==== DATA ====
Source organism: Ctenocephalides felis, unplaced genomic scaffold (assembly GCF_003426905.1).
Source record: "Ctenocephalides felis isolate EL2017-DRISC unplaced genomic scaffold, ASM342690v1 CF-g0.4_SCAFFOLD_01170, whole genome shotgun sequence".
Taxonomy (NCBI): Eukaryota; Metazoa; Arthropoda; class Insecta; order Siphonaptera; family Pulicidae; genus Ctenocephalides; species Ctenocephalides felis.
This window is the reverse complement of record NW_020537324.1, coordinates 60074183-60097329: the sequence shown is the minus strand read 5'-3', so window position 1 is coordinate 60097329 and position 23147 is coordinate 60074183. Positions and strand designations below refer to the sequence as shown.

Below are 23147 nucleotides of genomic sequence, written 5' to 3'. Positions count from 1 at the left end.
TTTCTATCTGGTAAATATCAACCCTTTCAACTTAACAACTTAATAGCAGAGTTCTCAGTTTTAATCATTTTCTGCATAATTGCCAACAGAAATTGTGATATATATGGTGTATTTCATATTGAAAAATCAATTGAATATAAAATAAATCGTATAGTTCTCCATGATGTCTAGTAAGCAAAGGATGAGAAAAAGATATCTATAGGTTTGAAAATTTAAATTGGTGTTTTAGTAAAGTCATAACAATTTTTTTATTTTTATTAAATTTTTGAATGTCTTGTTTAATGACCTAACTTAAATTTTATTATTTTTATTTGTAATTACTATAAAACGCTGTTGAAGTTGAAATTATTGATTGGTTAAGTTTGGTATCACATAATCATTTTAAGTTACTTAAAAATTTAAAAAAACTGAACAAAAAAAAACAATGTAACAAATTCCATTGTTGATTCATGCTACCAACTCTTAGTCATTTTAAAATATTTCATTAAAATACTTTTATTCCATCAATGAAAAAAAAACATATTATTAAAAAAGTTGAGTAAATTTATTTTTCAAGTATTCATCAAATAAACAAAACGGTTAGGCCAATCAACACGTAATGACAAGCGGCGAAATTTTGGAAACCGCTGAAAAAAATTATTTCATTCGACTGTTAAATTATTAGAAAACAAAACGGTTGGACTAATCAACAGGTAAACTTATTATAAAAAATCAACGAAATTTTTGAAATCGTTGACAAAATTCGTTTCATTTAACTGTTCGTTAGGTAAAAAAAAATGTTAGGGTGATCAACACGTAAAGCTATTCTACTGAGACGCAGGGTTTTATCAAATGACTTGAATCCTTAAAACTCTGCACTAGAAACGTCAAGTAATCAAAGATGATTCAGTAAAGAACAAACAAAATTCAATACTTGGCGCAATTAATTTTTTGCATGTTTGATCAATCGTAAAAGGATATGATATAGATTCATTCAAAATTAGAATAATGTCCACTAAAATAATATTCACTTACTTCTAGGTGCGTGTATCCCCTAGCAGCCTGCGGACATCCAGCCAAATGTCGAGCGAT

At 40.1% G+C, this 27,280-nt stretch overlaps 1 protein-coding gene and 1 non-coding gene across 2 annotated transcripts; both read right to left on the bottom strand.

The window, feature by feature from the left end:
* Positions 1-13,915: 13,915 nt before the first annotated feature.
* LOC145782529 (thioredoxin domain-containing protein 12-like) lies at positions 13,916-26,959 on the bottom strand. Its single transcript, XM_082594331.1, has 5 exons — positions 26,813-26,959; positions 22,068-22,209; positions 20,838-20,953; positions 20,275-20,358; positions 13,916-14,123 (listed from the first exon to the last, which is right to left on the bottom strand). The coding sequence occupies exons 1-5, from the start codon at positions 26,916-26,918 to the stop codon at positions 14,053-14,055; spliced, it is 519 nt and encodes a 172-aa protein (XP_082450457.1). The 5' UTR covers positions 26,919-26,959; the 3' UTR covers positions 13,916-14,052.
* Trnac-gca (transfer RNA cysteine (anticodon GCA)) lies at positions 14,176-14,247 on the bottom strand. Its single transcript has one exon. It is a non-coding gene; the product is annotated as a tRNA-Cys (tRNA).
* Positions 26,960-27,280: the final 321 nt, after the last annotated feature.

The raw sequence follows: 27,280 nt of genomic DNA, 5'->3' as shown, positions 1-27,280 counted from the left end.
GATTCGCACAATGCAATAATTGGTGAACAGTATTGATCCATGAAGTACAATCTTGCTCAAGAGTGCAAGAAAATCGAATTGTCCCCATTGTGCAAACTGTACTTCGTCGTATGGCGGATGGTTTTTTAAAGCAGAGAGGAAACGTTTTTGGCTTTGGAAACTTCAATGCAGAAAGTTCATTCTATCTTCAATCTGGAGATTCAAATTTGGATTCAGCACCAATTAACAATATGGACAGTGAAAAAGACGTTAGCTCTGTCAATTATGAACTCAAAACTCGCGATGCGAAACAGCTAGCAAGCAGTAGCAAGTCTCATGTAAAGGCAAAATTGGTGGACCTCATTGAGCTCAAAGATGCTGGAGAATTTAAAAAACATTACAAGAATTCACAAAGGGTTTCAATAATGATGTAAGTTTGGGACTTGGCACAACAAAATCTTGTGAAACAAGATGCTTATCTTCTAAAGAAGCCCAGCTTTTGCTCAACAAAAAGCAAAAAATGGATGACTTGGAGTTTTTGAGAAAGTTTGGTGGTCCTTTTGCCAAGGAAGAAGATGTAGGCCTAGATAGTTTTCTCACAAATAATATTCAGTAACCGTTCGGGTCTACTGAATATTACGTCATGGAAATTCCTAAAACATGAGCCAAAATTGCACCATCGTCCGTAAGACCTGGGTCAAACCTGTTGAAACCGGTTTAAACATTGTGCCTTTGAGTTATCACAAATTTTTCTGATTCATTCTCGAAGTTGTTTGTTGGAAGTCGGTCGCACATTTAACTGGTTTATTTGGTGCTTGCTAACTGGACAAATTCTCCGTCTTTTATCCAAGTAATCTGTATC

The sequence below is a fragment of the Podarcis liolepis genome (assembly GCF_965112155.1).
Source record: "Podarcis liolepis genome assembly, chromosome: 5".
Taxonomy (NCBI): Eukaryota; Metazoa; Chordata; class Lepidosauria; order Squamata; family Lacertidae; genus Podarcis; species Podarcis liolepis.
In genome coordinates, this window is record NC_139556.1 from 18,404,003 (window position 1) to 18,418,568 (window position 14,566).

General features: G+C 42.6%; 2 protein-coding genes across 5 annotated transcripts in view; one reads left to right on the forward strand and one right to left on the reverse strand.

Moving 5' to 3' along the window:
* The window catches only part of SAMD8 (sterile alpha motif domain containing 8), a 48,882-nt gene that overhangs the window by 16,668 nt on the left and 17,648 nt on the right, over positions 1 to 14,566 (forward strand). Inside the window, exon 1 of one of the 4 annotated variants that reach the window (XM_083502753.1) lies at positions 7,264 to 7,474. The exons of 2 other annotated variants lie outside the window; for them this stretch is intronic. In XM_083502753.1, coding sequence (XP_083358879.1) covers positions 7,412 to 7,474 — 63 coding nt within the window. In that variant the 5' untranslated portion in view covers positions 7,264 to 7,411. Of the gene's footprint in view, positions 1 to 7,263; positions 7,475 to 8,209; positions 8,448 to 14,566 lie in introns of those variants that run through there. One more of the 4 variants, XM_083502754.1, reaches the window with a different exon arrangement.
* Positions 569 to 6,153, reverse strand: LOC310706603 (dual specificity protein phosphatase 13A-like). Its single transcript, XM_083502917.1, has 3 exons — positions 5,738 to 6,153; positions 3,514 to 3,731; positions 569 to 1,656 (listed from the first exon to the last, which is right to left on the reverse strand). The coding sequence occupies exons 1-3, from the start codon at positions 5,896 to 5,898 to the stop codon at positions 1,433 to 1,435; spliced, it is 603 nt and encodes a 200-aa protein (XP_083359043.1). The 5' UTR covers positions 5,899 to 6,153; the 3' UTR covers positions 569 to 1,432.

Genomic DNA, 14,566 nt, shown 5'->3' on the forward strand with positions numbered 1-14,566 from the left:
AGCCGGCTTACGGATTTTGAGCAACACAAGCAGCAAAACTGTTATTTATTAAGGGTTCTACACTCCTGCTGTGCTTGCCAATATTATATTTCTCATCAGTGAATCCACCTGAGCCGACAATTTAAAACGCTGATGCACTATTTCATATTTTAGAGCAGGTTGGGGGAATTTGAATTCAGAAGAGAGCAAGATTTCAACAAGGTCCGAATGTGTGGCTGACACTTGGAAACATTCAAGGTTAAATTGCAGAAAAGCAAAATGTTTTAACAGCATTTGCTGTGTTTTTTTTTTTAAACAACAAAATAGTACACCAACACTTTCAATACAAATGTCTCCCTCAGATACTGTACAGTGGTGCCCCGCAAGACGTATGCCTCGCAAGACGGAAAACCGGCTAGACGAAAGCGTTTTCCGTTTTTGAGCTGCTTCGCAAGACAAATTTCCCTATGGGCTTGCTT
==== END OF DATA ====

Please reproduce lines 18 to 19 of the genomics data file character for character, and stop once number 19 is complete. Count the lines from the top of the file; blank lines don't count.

In genome coordinates, this window is record NC_139556.1 from 18,404,003 (window position 1) to 18,418,568 (window position 14,566).

General features: G+C 42.6%; 2 protein-coding genes across 5 annotated transcripts in view; one reads left to right on the forward strand and one right to left on the reverse strand.